To no one's surprise after getting word more than once through the Richmond Dale grapevine about a little old man matching O.J.'s description continuing to travel back roads and State Route 35, dad finally had to put the hammer down. He secretly removed the battery from O.J.'s car and hid it. Grandpa in his most cheerful, yet finger pointing tone, told my dad he didn't appreciate whoever it was that made off with his car battery. All the while Grandpa stared dad down like a buzzard after its prey. He knew better, he's not dumb.
Up until this past week, grandpa had been behaving. Although the sly old fox found a way to disregard doctor's orders and our pleas. My dad came home one evening and decided to hop in the car and check in on O.J., but found grandpa's home empty. There was no sign of him. His car (minus the battery) was even still there. Thinking maybe grandpa went for a walk or had a friend stop by and take him out somewhere, dad headed back home. As he pulled away from grandpa's driveway he noticed a tiny little figure waving him down from up the road coming in the opposite direction. "Dad?", he thought.
Sure enough grandpa was on the berm of the road headed home when he spotted dad and flagged him down...from behind the wheel of a lawn tractor, his riding lawn mower. Mystified dad pulls up to O.J. and grandpa says, "I just stopped by your house and Shelly (dad's wife) told me you were coming up this way." Dad wasn't too surprised, but was definitely taken back when grandpa admitted that for the past couple of weeks he had been driving his lawn mower to the store....the coffee shop...to visit friends and just about anywhere a mower could take you within reason. That is: anywhere, but an actual lawn.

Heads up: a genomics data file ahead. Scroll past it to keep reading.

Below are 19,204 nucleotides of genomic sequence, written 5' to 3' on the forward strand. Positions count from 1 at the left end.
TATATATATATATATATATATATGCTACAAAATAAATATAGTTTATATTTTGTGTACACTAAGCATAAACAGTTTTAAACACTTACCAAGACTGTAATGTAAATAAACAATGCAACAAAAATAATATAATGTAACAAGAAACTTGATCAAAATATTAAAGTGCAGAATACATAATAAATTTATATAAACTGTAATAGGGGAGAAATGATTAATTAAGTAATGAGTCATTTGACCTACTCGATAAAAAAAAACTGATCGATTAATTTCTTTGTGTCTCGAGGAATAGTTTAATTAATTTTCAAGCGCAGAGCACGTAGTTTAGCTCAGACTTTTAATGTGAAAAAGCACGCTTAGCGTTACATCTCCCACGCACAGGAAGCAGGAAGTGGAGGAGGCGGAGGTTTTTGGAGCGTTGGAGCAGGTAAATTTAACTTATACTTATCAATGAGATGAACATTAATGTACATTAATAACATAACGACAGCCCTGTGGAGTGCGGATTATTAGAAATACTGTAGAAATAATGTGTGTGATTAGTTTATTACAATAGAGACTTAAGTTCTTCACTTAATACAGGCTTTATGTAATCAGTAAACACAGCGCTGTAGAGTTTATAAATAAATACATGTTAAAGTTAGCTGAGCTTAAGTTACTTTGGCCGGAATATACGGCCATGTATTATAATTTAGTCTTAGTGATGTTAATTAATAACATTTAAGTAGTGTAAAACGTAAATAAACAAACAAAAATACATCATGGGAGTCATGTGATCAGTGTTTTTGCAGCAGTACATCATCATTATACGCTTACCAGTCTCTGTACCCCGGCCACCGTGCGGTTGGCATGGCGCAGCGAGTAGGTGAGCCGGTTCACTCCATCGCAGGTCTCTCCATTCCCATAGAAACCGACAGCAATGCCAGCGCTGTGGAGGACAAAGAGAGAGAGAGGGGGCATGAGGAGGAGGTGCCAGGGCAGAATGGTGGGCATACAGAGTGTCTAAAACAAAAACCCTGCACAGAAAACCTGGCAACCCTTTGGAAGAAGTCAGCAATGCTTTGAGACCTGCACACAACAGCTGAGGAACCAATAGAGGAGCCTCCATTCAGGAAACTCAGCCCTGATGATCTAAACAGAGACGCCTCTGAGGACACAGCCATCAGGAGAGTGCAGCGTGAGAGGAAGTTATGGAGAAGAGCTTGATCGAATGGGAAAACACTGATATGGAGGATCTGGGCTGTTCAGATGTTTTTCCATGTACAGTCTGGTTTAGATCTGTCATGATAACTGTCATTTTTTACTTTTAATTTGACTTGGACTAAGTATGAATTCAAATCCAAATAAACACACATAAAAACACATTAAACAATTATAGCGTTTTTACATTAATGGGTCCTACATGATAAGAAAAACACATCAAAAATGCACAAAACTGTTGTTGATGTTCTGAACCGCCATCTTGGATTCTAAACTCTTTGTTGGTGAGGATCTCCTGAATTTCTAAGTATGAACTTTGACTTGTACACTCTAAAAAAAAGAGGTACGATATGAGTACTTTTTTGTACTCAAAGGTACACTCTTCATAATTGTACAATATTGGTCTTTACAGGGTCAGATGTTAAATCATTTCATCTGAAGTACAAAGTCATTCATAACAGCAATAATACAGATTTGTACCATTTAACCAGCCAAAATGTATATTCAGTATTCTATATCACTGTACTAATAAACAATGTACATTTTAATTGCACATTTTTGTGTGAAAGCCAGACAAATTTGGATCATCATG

That man was so itching to get out he had to find the best alternative to go about his business without putting himself, and others, in harms way. Now the roads where he lives are not heavily traveled and he can go about as fast as a 12 year old going uphill on a bicycle in August. Where is the danger? My brother is an executive for an assisted living community company in Texas he, too, was surprised but impressed with grandpa's ingenuity. Maybe grandpa started a phenomena. I can see the headlines now, "The Elderly Finding New life Traveling Via Lawn Equipment In Small Towns Across America." It duels as a scooter and a useful home lawn manicuring device!
All of us got a big kick out it. Grandpa amused himself as well, but was more proud of 'sticking it to the man' than anything. I guess you don't have to be just a teenager or young adult to disregard authority and thumb your nose up to society.
We're happy Orland, grandpa, is still with us and hope we can keep him around as long as we can. The man is a walking, talking history book as well as an amateur comedian. We want to pick his brain and know the details of our families' past that may soon otherwise be lost forever. I can't imagine not having that jokester around, so for the time being we're going to enjoy having him try to embarrass us in public and could care less how many people stare in horror.
He's grandpa, Orland....the REAL O.J.
**** UPDATE: Sadly, grandpa (O.J.) passed away on June 1st, 2012. He would have been 90 on December 29th. He left us peacefully.****